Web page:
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Law Enforcement (a Judicial Issue)


There are many individuals who have high ethical standards and who would never intentionally break the law, even if no one could catch them. Unfortunately, there are some individuals who will continue to break the law until someone does catch them and puts them away.

The police, FBI, and other law enforcement agencies are needed to catch those individuals who do not obey our laws. Their job is a tough one since the criminals do not want to be caught and the innocent do not always want to help. There are some changes to our laws and to police procedures that could make law enforcement easier and our world safer.

Innocent Until Proven Guilty

In our legal system we claim to have the concept of innocent until proven guilty. That is, we believe that we should treat individuals as being innocent of a crime until they have been found guilty of the crime. If we really did treat individuals as being innocent, then we would not even investigate them. However, this is contrary to how things really work. What we really have is the concept of suspicion of guilt. That is, we treat individuals as being along a spectrum from suspect to guilty or innocent.

We need to make it clear that we have a separate category of suspect and not just the innocent and guilty categories. If we do that, it is easier to treat suspects differently so that we can investigate them properly. Therefore, a better concept would be to use a probability of innocence or guilt that would be based on the preponderance of evidence.

The higher an individual’s probability of guilt was, or the lower an individual’s probability of innocence was, then the more latitude we should give law enforcement to investigate the individual and the more the courts should be allowed to restrict the individual’s movements and speech. However, we should never hinder anyone’s honest ability to defend themselves.

Statute of Limitations

When a criminal is not caught within a certain time frame, a statute of limitations may have run out on their crime and the criminal can no longer be brought to justice. The reasons for statutes of limitations include the fact that over time memories fade, evidence is lost or never found, and that individuals prefer to get on with their lives without legal intrusions from the past. In addition, it is often a waste of time to continue pursuing crimes when their trails have run cold and other crimes need to be investigated. A problem with this is that way too many criminals end up being allowed to get away with their crimes.

Instead of preventing prosecution, I would change the meaning of the statutes of limitations, so that everyone simply has more flexibility in how to proceed after the time has run out. For instance, law enforcement would not be required to investigate, witnesses would not be required to testify, the prosecutor would not be required to prosecute, and criminals might have the option to make proper restitution to avoid prosecution. In this way, if new evidence does come to light and witnesses are willing to testify, then we could still prosecute the suspect.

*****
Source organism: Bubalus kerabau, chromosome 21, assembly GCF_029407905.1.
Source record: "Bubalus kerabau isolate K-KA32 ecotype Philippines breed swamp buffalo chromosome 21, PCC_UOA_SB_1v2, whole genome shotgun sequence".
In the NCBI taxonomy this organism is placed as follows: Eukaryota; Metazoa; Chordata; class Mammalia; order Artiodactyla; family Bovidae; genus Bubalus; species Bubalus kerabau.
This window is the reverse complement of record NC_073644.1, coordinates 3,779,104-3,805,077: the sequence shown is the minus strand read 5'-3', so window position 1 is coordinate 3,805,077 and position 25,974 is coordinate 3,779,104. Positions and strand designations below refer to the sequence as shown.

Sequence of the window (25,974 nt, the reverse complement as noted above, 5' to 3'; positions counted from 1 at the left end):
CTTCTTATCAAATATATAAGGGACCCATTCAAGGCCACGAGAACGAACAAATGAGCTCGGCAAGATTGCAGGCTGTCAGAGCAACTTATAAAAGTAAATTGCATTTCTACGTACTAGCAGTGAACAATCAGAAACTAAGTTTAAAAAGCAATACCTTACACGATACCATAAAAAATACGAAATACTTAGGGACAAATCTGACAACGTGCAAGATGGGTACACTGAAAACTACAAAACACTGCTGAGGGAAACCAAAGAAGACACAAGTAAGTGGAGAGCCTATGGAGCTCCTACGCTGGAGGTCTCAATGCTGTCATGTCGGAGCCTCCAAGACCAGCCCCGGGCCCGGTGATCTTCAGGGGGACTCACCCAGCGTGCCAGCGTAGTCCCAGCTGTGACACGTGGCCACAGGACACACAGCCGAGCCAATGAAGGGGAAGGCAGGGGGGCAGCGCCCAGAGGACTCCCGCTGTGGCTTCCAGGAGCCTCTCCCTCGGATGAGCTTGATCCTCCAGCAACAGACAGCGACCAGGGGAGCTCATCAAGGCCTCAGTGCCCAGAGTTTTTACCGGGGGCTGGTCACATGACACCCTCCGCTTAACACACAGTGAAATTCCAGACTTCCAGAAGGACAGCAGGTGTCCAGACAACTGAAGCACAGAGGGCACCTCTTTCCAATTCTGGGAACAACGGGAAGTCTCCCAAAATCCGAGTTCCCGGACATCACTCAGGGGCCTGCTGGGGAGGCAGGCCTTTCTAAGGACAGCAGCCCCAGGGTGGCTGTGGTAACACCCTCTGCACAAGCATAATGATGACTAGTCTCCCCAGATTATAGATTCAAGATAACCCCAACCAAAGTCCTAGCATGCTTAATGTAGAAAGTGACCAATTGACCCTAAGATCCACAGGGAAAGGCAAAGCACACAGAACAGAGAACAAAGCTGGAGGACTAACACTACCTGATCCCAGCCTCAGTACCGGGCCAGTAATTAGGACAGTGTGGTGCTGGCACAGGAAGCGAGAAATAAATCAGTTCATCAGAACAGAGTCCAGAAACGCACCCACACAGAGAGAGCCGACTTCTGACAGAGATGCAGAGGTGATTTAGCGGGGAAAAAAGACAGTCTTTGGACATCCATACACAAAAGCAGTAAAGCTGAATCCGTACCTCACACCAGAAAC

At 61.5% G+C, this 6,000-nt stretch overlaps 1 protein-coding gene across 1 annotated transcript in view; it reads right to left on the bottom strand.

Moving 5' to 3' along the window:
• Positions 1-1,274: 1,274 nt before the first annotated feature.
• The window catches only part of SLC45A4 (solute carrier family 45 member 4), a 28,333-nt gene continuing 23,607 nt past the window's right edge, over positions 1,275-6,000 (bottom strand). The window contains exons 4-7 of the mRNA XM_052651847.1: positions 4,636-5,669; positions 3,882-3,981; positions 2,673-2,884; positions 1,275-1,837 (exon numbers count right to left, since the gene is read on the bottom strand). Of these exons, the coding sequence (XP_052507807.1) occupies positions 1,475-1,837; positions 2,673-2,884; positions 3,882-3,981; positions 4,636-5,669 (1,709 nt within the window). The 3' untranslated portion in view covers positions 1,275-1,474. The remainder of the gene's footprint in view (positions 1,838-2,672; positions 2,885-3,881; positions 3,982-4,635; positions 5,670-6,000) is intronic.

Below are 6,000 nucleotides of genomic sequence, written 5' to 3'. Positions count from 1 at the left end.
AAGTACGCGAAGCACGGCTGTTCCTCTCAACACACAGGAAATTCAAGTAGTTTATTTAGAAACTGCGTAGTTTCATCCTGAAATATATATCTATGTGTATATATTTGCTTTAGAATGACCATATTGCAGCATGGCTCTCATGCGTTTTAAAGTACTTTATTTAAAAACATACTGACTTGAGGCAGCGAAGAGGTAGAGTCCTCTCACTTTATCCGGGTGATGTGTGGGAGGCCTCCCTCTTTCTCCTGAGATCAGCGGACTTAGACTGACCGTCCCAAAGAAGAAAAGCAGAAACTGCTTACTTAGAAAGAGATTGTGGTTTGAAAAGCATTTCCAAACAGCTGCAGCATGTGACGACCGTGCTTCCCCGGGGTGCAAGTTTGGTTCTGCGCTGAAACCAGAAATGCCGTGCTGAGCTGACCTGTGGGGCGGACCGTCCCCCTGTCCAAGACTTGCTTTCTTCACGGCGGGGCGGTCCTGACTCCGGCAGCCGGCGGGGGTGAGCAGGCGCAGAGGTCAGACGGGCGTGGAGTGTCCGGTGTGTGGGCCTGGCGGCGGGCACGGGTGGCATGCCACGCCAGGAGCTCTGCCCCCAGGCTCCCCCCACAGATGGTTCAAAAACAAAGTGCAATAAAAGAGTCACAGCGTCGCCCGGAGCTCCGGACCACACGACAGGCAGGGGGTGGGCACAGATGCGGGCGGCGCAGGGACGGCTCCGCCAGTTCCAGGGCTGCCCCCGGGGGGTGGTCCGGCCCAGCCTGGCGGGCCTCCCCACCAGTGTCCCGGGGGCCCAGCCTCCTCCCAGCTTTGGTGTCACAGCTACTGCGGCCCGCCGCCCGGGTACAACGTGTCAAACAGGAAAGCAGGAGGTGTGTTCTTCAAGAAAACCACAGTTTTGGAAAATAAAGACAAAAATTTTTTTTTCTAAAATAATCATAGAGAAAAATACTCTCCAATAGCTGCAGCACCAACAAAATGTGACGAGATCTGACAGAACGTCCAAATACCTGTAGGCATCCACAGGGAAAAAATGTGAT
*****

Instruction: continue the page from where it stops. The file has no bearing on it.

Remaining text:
As citizens of our country, we are granted certain constitutional rights and in turn we have certain civic duties. Some of the things that we consider civic duties should really be considered obligations of citizenship. Therefore, our rights as citizens are derived from our agreement to obey our country’s laws. This means that we have an implied contract between each citizen and every other citizen that we will obey our laws in exchange for our citizenship rights.

Since our rights as citizens are derived from this contract, law breakers can be considered to have violated and in turn broken this contract and should lose an appropriate portion of their rights. For instance, criminals can lose their right to freedom and can be sent to prison. Only when someone agrees to honor our citizenship agreement and obey our laws, should we restore his or her rights.


When it comes to criminal matters, we should all be required to talk to law enforcement officials. How can law enforcement officers solve crimes when we do not answer relevant questions? When innocent individuals refuse to answer relevant questions, it is especially hard for law enforcement to find the guilty party, since they may be forced to waste time checking out the innocent when they could have moved on to other suspects.

If witnesses and suspects are required to answer relevant questions, then their stories can be checked out, and confirmed or refuted. For those individuals who are embarrassed by something in their answers, they should be able to ask to have those answers sealed to all but those who have an absolute necessity to know. When someone feels that a question is not relevant, procedures should be in place to get a prompt ruling from a judge.

Law Enforcement Misconduct

Although law enforcement officers are sworn to uphold the law, some still commit crimes. Worse is the fact that there is often a blue wall that comes up where other law enforcement officers will protect those enforcement officers that commit crimes.

Let’s be clear. Any law enforcement officer that commits a crime is a criminal and should be treated as such. Any law enforcement officer who protects a criminal, even one who has a badge, is also a criminal and should also be treated as such.

Therefore, if law enforcement officers want to have a blue wall, that blue wall should come up around the honest ones and leave the dishonest ones out where they can be held accountable. Honest law enforcement officers should be going after the dishonest ones just as they should be going after any other criminal.

Next Section

Courts and Court Officers - How to improve our Courts so that justice will be better served.

Last Updated:
Saturday, February 03, 2024
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